The University of the District of Columbia is recognized federally as an urban land-grant institution and a HBCU. In May 2015, Ronald Mason was hired for the presidency by the board of trustees of UDC and has since worked to upgrade the school. He told the AFRO of his many accomplishments since being selected as its administrative leader.

Ronald Mason, president of UDC, is using the school’s Vision 2020 plan to improve and add additional academic and facility services for students and staff. (Courtesy Photo)
Ronald Mason, president of UDC, is using the school’s Vision 2020 plan to improve and add additional academic and facility services for students and staff. (Courtesy Photo)

“We have received accreditation with commendations and we have been removed from federal financial aid probation,” Mason said. “We have an enrollment of 48 District of Columbia public school students including high performers such as 12 valedictorians and salutatorians.”

UDC currently offers 75 undergraduate and graduate academic degree programs through its College of Agriculture, Urban Sustainability, College of Arts and Sciences; School of Business and Public Administration; School of Engineering and Applied Sciences, the Community College and the David A. Clarke School of Law. The university has 4,604 students according to its enrollment data, with the community college at 1,899 and the law school at 286.

The university was founded in 1851 as a school for Black girls and has evolved through mergers and acquisitions for over a century.

In 1977, three institutions, The D.C. Teachers College, Washington Technical Institute, and Federal City College, were merged to become UDC. The university is in the shadow of more well-known and privately-financed universities such as Howard University, Georgetown University, and George Washington University, but Mason said that UDC has its assets too.

“The University of the District of Columbia Community College is ranked best community college in the DMV [District, Maryland and Virginia] by Wallet Hub,” Mason said of the ranking by the personal finance web site. “The university is ranked the No. 10 HBCU by the Wall Street Journal.

Such recognition is the reason Mason was selected as UDC’s leader. Before he came to Washington, Mason was the seventh president of the Southern University and A&M College system, where he served a five-year term and was president of Jackson State University. Mason also held top administrative positions with Tulane and Xavier Universities, both in New Orleans. He holds a bachelor’s degree and juris doctorate from Columbia University in New York City.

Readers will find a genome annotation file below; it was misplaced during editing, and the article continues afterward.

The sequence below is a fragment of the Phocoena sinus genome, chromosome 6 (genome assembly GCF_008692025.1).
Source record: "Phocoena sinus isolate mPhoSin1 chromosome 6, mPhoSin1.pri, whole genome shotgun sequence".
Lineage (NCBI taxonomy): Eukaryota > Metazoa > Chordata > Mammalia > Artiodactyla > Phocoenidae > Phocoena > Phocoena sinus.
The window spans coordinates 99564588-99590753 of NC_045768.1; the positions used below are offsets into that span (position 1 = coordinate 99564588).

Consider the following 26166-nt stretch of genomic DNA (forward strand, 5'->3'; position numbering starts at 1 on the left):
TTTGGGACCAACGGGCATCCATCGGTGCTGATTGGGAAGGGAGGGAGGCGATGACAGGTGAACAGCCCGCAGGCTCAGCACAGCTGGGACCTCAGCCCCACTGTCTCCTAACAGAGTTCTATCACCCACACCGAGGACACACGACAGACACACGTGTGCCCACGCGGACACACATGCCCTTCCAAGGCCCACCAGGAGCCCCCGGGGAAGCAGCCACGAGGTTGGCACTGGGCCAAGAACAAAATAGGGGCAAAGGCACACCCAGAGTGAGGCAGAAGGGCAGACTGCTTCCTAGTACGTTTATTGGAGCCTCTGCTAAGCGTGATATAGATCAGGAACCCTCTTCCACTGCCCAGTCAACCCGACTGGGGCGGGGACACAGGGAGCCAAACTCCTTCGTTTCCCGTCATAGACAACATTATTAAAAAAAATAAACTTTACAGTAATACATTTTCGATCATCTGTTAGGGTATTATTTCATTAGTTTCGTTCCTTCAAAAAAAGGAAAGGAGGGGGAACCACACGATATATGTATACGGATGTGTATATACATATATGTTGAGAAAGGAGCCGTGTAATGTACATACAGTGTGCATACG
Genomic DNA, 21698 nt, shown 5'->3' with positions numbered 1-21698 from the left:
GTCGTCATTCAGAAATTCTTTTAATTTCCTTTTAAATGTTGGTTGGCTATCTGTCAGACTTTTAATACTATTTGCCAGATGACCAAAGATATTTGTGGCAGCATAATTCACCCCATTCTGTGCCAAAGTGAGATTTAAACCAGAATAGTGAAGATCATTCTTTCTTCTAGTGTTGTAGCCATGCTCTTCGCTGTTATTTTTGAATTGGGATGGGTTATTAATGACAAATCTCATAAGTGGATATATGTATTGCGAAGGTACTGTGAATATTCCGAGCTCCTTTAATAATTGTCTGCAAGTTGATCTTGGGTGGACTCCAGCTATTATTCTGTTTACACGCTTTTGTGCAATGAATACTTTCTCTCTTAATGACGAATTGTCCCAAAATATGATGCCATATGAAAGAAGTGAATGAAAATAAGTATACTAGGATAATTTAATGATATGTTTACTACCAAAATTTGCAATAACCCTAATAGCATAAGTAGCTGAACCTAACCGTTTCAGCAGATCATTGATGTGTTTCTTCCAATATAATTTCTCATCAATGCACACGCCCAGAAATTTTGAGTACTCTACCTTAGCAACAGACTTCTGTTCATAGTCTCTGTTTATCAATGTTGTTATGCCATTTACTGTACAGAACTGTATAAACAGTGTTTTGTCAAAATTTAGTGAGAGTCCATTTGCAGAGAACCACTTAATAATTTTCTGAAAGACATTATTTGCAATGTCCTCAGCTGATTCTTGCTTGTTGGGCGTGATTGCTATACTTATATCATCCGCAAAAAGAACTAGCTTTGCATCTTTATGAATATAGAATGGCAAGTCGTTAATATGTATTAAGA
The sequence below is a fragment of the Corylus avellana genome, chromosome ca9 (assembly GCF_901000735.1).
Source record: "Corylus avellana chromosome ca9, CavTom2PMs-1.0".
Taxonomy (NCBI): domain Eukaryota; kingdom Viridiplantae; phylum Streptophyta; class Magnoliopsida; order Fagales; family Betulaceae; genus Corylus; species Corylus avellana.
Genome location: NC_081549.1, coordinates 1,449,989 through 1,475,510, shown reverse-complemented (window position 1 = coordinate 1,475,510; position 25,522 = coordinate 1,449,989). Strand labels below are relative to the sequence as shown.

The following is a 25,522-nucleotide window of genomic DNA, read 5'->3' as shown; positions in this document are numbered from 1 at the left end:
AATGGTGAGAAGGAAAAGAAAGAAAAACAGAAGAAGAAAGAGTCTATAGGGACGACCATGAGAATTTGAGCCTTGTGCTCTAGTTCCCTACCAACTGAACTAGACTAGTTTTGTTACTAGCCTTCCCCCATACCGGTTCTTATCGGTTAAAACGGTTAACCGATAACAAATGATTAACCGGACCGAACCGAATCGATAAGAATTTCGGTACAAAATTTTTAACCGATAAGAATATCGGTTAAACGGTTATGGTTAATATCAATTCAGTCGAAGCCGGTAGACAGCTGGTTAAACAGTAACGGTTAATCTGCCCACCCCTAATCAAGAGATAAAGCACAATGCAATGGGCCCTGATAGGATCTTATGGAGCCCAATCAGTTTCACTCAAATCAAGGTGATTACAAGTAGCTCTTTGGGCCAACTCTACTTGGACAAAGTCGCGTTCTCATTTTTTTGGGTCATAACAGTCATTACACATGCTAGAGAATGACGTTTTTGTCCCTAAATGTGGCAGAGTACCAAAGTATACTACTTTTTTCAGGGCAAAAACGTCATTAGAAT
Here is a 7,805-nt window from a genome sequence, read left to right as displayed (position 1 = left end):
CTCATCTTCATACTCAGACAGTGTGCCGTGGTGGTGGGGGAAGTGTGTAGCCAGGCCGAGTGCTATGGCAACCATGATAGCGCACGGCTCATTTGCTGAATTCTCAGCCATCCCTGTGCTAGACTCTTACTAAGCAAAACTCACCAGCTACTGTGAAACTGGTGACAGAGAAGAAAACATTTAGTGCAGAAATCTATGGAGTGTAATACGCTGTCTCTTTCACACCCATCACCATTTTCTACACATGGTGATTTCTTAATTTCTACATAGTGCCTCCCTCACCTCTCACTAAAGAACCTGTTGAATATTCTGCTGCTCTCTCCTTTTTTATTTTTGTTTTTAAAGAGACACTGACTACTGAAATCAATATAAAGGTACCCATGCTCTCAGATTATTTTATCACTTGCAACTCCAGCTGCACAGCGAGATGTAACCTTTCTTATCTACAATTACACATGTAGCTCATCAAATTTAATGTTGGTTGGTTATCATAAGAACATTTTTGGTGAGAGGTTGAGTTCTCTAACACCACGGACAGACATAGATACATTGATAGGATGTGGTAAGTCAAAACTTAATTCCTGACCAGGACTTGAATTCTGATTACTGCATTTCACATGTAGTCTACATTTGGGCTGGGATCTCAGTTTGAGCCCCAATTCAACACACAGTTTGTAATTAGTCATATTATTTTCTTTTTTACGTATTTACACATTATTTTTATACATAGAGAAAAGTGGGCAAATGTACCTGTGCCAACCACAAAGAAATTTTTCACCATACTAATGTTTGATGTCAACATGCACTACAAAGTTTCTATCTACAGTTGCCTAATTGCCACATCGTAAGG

“Mr. Mason has proven himself as a leader in the higher education community in many parts of the country,” UDC Board chair Elaine A. Crider said. “He has bought enhanced community relationships, responsible governance, and a strong students-first focus to his past roles and will do the same for the University of the District of Columbia as we continue to implement the goals and objectives of our “Vision 2020″ strategic plan.”

The “Vision 2020” plan, adopted by the board on Feb. 18, 2014, lays out specific plans for raising money, recruiting students and faculty, improving and expanding the curriculum, and building the university’s infrastructure. D.C. Mayor Muriel Bowser (D) has expressed confidence in Mason, saying he is “a leader with a wealth of experience.”

Mason has simple but concrete academic and infrastructure goals for UDC. “Our job is to enable every student who walks through our doors, whether enrolled in the workforce certification, associates, bachelor, graduate or professional degree, to reach their highest level of human potential,” the president said.

Mason expects to open up a student apartment facility within two years, a first for what is considered a commuter school. Plus, he said, there are plans to expand the Backus campus in Northeast Washington and to completely renovate the Van Ness campus, in Northwest, that houses the administrative offices and undergraduate and graduate facilities.

“It is always an honor to be recognized,” he said of the recognition from the AFRO’s 2017 Black History Month celebration on Feb. 23. “To be recognized by your family is especially gratifying because family knows you better than anyone.”